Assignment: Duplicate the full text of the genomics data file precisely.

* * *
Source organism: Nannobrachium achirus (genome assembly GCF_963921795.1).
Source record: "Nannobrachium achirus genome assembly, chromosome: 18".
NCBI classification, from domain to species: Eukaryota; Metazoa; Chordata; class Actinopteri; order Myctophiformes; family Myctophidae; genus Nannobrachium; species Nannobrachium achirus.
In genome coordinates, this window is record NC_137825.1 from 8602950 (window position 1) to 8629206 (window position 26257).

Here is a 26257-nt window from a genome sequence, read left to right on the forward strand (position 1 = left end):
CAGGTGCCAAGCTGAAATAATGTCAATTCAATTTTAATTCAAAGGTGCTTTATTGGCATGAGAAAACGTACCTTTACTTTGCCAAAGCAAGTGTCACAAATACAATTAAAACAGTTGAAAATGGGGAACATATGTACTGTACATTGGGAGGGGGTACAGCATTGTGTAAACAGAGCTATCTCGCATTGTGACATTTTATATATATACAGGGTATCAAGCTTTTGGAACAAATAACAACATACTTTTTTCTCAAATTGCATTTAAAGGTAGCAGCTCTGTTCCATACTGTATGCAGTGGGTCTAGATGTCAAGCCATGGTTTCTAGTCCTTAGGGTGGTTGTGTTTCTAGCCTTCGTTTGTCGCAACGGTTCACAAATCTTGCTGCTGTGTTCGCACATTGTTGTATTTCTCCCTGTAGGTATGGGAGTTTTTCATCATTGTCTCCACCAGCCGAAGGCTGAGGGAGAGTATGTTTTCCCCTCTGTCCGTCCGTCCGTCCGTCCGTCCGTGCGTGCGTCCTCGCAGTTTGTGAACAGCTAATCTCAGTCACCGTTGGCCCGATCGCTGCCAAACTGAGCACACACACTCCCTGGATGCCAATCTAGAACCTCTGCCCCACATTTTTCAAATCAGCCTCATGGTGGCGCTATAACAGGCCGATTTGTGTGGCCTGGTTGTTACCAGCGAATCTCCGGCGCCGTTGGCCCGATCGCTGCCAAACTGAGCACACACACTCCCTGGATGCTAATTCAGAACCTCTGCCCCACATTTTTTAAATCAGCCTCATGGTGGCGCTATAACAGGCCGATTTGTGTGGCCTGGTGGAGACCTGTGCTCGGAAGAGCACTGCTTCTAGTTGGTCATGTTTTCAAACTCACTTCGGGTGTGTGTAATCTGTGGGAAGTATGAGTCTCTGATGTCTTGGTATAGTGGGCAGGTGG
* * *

Source organism: Nannobrachium achirus (genome assembly GCF_963921795.1).
Source record: "Nannobrachium achirus genome assembly, chromosome: 18".
NCBI classification, from domain to species: Eukaryota; Metazoa; Chordata; class Actinopteri; order Myctophiformes; family Myctophidae; genus Nannobrachium; species Nannobrachium achirus.
In genome coordinates, this window is record NC_137825.1 from 8602950 (window position 1) to 8629206 (window position 26257).

Here is a 26257-nt window from a genome sequence, read left to right on the forward strand (position 1 = left end):
CAGGTGCCAAGCTGAAATAATGTCAATTCAATTTTAATTCAAAGGTGCTTTATTGGCATGAGAAAACGTACCTTTACTTTGCCAAAGCAAGTGTCACAAATACAATTAAAACAGTTGAAAATGGGGAACATATGTACTGTACATTGGGAGGGGGTACAGCATTGTGTAAACAGAGCTATCTCGCATTGTGACATTTTATATATATACAGGGTATCAAGCTTTTGGAACAAATAACAACATACTTTTTTCTCAAATTGCATTTAAAGGTAGCAGCTCTGTTCCATACTGTATGCAGTGGGTCTAGATGTCAAGCCATGGTTTCTAGTCCTTAGGGTGGTTGTGTTTCTAGCCTTCGTTTGTCGCAACGGTTCACAAATCTTGCTGCTGTGTTCGCACATTGTTGTATTTCTCCCTGTAGGTATGGGAGTTTTTCATCATTGTCTCCACCAGCCGAAGGCTGAGGGAGAGTATGTTTTCCCCTCTGTCCGTCCGTCCGTCCGTCCGTCCGTGCGTGCGTCCTCGCAGTTTGTGAACAGCTAATCTCAGTCACCGTTGGCCCGATCGCTGCCAAACTGAGCACACACACTCCCTGGATGCCAATCTAGAACCTCTGCCCCACATTTTTCAAATCAGCCTCATGGTGGCGCTATAACAGGCCGATTTGTGTGGCCTGGTTGTTACCAGCGAATCTCCGGCGCCGTTGGCCCGATCGCTGCCAAACTGAGCACACACACTCCCTGGATGCTAATTCAGAACCTCTGCCCCACATTTTTTAAATCAGCCTCATGGTGGCGCTATAACAGGCCGATTTGTGTGGCCTGGTGGAGACCTGTGCTCGGAAGAGCACTGCTTCTAGTTGGTCATGTTTTCAAACTCACTTCGGGTGTGTGTAATCTGTGGGAAGTATGAGTCTCTGATGTCTTGGTATAGTGGGCAGGTGG